Gray Angelfish are not as colorful as French Angelfish and Queen Angelfish, but Gray Angelfish are a lot more fun to photograph. This Gray Angelfish was swimming near the reef at a depth of 40 feet. Almost gray all over, this fish has a pattern of white ovals on its scales and fins. Notice its light gray face, white mouth, and the yellow highlights on the backs of its pectoral fins. Gray Angelfish are not quite as shy as their French and Queen Angelfish relatives, making them fun to try to approach with a camera.
Gray Angelfish are common, and are found throughout the Caribbean. Gray Angelfish eat invertebrates, such as tunicates, coral polyps, and worms. Like other Angelfishes and Butterflyfishes, Gray Angelfish have tall, narrow bodies. Because they are so thin, they can turn quickly and can maneuver down into narrow cracks between the corals to hunt their prey. They swim by rowing with their pectoral fins. As they swim with these fins, the yellow highlights on the backs of the fins flash. Some scientists think that these "flashing taillights" help the male and female mated pairs to follow each other as they swim about the reef. The Gray Angelfish's long dorsal, anal, and caudal (tail) fins allow them to turn quickly. This adult Gray Angelfish was about 14 inches long.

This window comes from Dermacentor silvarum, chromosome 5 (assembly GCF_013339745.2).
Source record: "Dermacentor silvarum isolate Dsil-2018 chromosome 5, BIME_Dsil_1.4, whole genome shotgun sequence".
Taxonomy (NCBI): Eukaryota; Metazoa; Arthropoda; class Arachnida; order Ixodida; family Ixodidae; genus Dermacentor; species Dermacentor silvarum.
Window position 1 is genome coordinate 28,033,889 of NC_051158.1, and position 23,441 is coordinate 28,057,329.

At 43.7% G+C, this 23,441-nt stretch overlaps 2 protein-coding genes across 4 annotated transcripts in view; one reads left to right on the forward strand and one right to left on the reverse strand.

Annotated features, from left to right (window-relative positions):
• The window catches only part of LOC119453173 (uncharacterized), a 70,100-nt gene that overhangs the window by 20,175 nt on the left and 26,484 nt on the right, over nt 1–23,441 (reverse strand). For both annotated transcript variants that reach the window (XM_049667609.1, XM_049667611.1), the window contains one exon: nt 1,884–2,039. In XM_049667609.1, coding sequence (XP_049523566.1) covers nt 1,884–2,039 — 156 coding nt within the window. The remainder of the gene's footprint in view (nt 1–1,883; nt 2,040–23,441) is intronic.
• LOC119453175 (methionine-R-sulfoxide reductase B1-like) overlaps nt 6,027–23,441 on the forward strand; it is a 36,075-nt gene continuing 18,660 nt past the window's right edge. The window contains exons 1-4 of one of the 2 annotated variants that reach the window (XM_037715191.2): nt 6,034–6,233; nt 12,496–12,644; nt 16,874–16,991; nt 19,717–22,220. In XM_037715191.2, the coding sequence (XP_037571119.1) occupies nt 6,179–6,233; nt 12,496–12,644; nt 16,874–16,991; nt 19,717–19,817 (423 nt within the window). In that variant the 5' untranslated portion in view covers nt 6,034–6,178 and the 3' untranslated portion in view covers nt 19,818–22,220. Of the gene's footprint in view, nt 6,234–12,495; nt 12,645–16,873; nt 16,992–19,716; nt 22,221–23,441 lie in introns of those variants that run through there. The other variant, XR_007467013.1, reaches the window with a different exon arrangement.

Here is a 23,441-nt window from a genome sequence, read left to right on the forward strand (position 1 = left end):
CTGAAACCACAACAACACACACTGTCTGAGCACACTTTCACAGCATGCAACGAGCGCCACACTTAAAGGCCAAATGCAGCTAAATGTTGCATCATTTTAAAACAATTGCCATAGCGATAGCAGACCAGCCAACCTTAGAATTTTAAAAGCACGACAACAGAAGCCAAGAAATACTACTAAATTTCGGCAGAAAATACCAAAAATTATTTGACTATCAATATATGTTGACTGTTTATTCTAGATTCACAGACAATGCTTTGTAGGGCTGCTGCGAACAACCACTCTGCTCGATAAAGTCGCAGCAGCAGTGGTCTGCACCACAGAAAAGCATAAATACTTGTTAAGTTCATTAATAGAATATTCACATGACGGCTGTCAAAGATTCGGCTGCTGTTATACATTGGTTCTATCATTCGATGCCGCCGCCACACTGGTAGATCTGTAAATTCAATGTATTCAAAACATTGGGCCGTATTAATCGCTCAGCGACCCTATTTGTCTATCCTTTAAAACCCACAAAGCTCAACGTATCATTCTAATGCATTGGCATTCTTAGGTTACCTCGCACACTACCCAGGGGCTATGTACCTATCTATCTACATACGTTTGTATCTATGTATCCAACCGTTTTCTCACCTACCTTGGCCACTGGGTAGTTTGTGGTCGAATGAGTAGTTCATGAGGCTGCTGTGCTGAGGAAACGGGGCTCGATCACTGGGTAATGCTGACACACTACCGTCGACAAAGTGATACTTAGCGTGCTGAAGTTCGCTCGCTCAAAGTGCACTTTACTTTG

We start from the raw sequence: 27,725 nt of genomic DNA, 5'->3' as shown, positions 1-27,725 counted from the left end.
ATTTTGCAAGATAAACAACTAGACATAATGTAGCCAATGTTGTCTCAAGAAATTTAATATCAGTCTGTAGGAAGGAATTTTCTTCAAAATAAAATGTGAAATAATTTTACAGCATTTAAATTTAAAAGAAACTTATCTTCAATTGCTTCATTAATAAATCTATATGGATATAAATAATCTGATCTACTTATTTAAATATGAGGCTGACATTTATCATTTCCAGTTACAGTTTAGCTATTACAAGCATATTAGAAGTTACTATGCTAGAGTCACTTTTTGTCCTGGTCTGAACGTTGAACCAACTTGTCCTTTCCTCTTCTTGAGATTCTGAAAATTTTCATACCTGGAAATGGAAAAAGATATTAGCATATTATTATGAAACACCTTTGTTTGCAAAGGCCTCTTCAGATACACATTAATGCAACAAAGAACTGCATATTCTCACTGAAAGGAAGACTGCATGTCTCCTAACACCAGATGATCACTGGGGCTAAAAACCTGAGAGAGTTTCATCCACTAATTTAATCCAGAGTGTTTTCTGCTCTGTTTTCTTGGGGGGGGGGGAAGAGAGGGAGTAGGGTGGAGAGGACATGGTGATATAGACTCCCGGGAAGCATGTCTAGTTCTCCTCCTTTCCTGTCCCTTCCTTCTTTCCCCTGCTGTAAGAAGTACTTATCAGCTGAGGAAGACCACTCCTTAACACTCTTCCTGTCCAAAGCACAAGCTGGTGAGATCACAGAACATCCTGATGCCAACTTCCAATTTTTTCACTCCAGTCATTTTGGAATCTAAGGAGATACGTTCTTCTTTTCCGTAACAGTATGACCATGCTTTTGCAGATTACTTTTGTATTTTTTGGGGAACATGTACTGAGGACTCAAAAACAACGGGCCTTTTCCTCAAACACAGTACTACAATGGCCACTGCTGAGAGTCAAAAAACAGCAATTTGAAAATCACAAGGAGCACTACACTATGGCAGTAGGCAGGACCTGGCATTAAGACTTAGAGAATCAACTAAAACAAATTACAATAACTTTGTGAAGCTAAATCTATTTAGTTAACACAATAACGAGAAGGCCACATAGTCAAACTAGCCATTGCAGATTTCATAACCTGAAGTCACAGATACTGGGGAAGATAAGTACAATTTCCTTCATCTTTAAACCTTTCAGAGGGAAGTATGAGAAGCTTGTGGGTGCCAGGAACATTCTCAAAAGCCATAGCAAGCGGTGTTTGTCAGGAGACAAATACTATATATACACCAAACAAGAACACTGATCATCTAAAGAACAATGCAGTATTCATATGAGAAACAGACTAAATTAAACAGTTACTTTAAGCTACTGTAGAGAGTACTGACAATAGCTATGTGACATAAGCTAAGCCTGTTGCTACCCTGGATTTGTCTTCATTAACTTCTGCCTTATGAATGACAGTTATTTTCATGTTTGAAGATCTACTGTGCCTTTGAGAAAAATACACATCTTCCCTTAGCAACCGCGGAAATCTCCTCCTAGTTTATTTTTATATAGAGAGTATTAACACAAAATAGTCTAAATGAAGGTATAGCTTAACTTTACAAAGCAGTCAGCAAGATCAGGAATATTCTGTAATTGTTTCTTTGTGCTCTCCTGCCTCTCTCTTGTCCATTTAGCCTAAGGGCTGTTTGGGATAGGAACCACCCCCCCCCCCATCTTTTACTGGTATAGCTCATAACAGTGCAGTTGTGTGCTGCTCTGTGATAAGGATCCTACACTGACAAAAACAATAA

Jonathan Dowell took this picture at a reef called Victory Reef near Cat Cay south of Bimini in September, 1999. He used a Nikonos V camera with a 28 mm lens and SB105 strobe.
Compare this Gray Angelfish to the French Angelfish and the Queen Angelfish. In what ways are they similar? In what ways are they different?
Learn more about the Coral Reefs of Bimini on the 2001 ReefNews CD-ROM
Bimini: Jewel of the Gulf Stream